Spend lots of time together. The more time you spend together, the better you will be able to judge how you might work together. Take a long trip together; traveling is stressful and you will be able to see how each of you reacts, how you deal with decisions under stress, and how you like being together for long periods of time.
Learn each other’s strengths and weaknesses. You may want to consider taking a Strengths test or a personality test, to learn more about each other. If you find differences, that’s great. If one partner is great at managing the finances and the other is a terrific marketer, you can see that the business will benefit. The more you learn about each other, the more you will be able to tap into those strengths and prop up each other’s weaknesses to create a stronger practice.
Create a partnership agreement. Every joint business needs a strong written agreement. The agreement can be written by the partners but it should be reviewed by an attorney to be sure you aren’t missing anything. Decide who will do what on a daily basis and how you will divide partnership profits and losses. Determine how you will deal with conflicts or cases where one of the partners is not doing his or her fair share. Figuring out all of the details before you begin practice will take the stress out of your practice and keep your friendship intact.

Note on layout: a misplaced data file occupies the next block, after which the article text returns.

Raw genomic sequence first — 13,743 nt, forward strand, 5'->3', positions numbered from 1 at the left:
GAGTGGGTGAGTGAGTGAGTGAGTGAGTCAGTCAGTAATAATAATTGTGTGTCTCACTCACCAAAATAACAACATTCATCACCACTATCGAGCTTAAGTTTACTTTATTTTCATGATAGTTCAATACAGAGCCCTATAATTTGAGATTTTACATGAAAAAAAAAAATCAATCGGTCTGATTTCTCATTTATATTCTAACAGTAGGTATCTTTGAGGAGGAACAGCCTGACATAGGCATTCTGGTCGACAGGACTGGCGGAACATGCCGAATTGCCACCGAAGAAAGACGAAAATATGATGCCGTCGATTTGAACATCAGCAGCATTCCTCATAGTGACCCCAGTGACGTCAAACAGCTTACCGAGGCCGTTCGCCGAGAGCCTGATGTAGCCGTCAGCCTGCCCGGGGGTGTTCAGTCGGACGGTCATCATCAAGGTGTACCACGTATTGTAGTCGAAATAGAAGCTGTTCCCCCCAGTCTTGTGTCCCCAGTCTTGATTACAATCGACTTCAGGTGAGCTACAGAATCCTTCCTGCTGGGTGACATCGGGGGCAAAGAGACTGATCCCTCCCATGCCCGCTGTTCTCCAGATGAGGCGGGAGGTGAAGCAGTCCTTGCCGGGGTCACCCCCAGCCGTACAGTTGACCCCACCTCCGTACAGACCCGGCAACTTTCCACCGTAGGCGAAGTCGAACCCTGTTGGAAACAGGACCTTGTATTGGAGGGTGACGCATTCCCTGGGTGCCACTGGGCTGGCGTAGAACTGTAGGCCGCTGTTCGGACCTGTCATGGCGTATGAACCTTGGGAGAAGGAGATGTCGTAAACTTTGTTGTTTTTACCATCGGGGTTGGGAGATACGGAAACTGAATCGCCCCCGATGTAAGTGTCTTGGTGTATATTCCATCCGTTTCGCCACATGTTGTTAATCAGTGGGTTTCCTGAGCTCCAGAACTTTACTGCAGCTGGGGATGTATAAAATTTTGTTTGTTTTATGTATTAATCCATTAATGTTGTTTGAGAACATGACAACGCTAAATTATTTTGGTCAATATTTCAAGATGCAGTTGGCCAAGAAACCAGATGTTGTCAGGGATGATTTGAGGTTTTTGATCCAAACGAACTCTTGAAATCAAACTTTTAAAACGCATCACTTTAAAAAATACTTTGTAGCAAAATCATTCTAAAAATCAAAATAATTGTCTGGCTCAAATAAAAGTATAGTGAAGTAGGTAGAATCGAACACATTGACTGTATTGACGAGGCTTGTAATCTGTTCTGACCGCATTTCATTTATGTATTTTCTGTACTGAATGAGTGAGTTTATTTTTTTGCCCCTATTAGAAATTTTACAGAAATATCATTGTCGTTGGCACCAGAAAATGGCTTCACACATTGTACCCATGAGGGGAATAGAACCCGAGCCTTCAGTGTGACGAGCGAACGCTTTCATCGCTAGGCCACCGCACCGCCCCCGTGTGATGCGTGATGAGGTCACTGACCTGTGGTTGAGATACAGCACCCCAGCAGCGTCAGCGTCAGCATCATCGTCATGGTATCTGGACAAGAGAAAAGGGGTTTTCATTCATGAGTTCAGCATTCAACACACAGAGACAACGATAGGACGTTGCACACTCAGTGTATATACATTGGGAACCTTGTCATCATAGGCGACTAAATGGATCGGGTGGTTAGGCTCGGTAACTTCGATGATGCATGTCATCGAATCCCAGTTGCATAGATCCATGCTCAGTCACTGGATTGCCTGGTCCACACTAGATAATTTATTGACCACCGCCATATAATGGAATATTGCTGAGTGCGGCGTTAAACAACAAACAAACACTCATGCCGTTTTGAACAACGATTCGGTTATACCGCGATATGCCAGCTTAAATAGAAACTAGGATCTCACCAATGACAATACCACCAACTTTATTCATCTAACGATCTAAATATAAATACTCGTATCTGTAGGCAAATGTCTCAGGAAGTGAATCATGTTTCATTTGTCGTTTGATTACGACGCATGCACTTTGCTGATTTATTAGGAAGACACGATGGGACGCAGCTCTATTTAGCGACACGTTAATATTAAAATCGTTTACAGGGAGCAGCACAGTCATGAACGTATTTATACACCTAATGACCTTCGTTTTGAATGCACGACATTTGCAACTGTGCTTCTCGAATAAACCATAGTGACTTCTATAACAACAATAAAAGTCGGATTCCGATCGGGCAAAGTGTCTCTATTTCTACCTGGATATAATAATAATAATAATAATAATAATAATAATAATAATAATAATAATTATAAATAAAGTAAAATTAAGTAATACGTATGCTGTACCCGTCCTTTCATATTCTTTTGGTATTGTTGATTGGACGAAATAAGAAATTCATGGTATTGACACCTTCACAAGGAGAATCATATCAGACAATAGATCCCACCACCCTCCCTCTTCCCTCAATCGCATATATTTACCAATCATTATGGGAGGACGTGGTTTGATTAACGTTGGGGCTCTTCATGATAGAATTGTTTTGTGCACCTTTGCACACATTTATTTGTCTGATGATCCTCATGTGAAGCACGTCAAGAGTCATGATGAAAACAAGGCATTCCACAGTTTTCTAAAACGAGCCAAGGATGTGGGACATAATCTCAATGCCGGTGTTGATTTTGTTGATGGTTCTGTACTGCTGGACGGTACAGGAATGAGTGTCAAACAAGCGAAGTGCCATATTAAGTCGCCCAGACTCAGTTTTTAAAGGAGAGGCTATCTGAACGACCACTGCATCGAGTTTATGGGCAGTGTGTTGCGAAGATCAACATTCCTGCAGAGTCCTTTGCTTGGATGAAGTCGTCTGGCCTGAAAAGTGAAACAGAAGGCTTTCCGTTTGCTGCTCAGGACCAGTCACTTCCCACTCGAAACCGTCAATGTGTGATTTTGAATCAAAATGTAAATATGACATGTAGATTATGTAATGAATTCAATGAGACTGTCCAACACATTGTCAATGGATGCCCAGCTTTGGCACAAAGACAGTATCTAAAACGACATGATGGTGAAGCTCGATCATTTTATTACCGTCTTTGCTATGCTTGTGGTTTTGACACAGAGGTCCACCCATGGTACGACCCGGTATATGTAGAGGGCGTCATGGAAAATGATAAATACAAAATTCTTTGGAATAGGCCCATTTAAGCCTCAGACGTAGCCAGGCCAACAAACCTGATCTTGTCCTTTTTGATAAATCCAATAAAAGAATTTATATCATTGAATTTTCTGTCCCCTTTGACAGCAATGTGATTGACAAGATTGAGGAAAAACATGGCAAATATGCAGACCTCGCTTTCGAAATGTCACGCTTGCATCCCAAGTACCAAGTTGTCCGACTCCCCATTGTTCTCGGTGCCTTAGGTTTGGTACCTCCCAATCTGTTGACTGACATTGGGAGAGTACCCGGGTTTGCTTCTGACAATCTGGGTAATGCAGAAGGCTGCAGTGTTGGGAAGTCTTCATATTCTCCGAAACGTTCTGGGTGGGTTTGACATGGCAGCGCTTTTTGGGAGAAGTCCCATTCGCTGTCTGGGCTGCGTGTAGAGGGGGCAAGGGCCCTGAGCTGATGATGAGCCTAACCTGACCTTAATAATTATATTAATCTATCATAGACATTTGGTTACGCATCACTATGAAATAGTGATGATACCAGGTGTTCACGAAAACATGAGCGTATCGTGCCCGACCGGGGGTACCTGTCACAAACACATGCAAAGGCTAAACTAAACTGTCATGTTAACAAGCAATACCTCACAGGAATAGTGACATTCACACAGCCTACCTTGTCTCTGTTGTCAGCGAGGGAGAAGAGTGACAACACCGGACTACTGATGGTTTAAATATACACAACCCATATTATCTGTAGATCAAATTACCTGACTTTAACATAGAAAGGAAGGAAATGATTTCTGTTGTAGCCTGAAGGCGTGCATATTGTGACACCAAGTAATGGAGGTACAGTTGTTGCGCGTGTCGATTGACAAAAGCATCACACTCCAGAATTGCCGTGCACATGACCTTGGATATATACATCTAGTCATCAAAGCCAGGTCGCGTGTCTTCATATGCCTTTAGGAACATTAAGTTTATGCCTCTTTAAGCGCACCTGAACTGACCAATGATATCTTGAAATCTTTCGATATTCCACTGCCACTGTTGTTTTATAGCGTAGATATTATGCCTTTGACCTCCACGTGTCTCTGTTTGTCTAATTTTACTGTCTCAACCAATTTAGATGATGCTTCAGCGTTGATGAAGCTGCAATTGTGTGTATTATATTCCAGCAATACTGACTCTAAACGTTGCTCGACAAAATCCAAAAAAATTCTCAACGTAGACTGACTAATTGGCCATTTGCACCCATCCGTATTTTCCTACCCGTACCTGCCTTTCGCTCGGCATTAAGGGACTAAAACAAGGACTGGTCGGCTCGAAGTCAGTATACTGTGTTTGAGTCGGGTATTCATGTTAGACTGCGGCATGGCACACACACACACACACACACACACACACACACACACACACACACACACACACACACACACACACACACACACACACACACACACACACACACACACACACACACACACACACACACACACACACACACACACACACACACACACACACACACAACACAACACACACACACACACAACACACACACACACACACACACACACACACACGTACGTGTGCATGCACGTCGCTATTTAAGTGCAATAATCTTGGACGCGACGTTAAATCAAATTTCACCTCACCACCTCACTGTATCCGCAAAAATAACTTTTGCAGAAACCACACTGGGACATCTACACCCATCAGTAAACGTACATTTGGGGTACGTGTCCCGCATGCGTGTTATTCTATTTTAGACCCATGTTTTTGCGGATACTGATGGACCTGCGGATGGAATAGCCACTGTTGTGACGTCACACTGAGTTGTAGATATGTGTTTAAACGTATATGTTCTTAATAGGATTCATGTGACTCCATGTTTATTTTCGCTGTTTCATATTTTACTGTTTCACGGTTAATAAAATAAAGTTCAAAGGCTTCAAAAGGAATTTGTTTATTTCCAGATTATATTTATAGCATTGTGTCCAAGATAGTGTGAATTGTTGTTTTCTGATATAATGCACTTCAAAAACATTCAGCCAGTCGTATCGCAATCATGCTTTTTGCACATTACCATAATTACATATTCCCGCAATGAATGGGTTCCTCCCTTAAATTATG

Create a buy-out agreement. Things change, and the partnership you thought would never end will inevitably be broken up. It might be that one of you wants out, or that a family situation causes one partner to leave the area. Or maybe one of you is disabled or dies. You need to have an agreement in place from the beginning that includes agreements on all of the “what ifs” that might happen. Having a buy-out agreement in place will keep the inevitable changes from destroying your friendship, your finances, and your practice.